787.Subsection (2), entitles the defender to expenses in opposing the grant of the warrant where warrant is granted but the creditor was unreasonable in applying for the warrant. Again the court can modify or refuse these expenses if satisfied that it is reasonable to do so. In particular, the court should take account of the outcome of the action.
788.If any other question arises in relation to the expenses of obtaining or opposing a warrant or of executing the arrestment, subsection (5) provides the court with the discretion to deal with it.
789.Subsection (6) provides that expenses of obtaining warrant for arrestment or opposing the warrant are to be treated as expenses of process.
790.Subsection (7) provides that any legislation or rule of law which deals with the recovery of expenses of executing an arrestment on the dependence of a court action which are chargeable against the debtor is not affected by the rules set down by subsections (1) to (4).
791.Subsection (8) provides the court with discretion to deal with the expenses incurred in obtaining a warrant granted for arrestment in rem in enforcing a claim listed in paragraphs (p) to (s) of the section 47(2) list or in opposing an application for it.
Factors affecting arrestments
792.Paragraph 9 inserts new sections 47C and 47D into the 1956 Act.
New section 47C – Competence of arresting cargo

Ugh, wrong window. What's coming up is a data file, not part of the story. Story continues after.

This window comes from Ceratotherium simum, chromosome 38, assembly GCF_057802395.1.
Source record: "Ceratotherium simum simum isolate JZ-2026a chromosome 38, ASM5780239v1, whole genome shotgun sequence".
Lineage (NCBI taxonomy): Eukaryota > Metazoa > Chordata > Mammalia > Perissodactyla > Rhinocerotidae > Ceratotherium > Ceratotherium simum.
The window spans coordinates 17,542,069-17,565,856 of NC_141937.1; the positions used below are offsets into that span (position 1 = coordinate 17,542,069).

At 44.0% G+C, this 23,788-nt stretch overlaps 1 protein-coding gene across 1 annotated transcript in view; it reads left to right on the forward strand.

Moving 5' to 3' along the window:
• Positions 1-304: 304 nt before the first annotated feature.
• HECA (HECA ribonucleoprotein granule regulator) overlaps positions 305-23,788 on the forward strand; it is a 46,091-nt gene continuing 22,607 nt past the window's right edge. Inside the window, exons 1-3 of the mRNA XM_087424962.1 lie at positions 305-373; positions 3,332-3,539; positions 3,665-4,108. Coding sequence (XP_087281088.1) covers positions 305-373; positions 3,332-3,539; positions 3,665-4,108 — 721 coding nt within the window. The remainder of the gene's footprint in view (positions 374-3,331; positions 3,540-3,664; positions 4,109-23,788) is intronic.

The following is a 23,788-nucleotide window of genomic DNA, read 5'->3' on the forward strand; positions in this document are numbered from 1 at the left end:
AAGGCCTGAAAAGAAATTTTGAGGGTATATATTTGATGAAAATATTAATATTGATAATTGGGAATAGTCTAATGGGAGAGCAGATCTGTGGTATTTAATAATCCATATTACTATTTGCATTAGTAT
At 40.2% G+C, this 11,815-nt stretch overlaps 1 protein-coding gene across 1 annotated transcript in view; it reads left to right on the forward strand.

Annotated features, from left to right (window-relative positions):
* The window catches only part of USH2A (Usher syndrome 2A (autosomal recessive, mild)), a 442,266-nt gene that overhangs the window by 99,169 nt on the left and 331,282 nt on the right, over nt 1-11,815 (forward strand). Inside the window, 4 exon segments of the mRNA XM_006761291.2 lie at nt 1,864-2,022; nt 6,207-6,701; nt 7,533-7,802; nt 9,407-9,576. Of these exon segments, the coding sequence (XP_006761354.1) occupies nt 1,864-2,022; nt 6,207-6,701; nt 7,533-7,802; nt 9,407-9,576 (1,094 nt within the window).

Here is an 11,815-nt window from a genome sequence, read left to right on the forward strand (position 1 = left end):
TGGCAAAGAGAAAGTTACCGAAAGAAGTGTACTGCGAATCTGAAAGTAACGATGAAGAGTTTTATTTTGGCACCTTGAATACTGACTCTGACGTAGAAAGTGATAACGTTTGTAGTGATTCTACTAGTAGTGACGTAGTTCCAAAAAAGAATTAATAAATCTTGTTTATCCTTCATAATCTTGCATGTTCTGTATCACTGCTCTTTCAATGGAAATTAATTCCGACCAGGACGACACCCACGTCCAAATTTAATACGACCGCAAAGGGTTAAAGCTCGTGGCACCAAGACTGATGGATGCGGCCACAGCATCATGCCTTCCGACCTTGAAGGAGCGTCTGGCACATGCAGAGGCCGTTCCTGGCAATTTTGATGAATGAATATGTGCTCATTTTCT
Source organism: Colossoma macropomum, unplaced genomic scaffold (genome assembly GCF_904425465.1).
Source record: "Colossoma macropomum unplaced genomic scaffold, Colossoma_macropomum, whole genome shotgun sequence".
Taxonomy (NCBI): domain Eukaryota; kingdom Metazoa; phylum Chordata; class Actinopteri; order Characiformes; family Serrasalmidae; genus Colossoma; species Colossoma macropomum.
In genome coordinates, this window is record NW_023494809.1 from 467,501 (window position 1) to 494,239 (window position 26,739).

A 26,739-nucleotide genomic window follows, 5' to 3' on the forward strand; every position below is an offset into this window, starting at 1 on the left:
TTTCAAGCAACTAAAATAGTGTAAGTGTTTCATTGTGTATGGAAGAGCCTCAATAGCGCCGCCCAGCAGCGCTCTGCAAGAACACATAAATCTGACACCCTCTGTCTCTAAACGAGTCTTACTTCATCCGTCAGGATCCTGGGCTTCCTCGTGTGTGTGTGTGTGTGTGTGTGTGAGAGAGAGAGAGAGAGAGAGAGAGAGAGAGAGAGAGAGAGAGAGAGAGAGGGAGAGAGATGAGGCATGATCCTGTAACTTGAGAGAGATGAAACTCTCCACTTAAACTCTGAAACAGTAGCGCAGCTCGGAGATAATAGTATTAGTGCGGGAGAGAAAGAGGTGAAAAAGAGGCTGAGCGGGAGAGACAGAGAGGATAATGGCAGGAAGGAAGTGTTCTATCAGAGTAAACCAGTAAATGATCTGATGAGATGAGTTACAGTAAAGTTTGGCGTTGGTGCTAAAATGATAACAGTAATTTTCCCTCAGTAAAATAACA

793.Section 47C(1) provides that an arrestment of cargo can be executed only where the cargo is on board a ship when the arrestment is executed. Cargo which is not on board a ship is subject to the diligence of attachment (provided the nature of cargo does not make it exempt from attachment on some other ground). The amendment of section 11 of the 2002 Act made by paragraph 10 prevents cargo from being attached when it is on board a ship.
794.Arrestment of moveable property is normally competent only when the property is in the hands of someone other than the debtor. Attachment is usually the appropriate diligence to use when moveable property is in the hands of the debtor. Subsection (2) makes it clear that, as an exception to the normal position, cargo on board a ship can be arrested where it is in the hands of the debtor or a person acting on the debtor’s behalf.
New section 47D – Arrestment of cargo: restriction on movement of ship
795.Section 47D has the effect that where cargo on board a ship is arrested, the ship is itself treated as if it has been arrested until the cargo is taken off the ship. The ship is therefore prevented from setting sail and the creditor can apply for ancillary warrants to dismantle the ship or have it brought into harbour providing it can be shown that this course of action is necessary.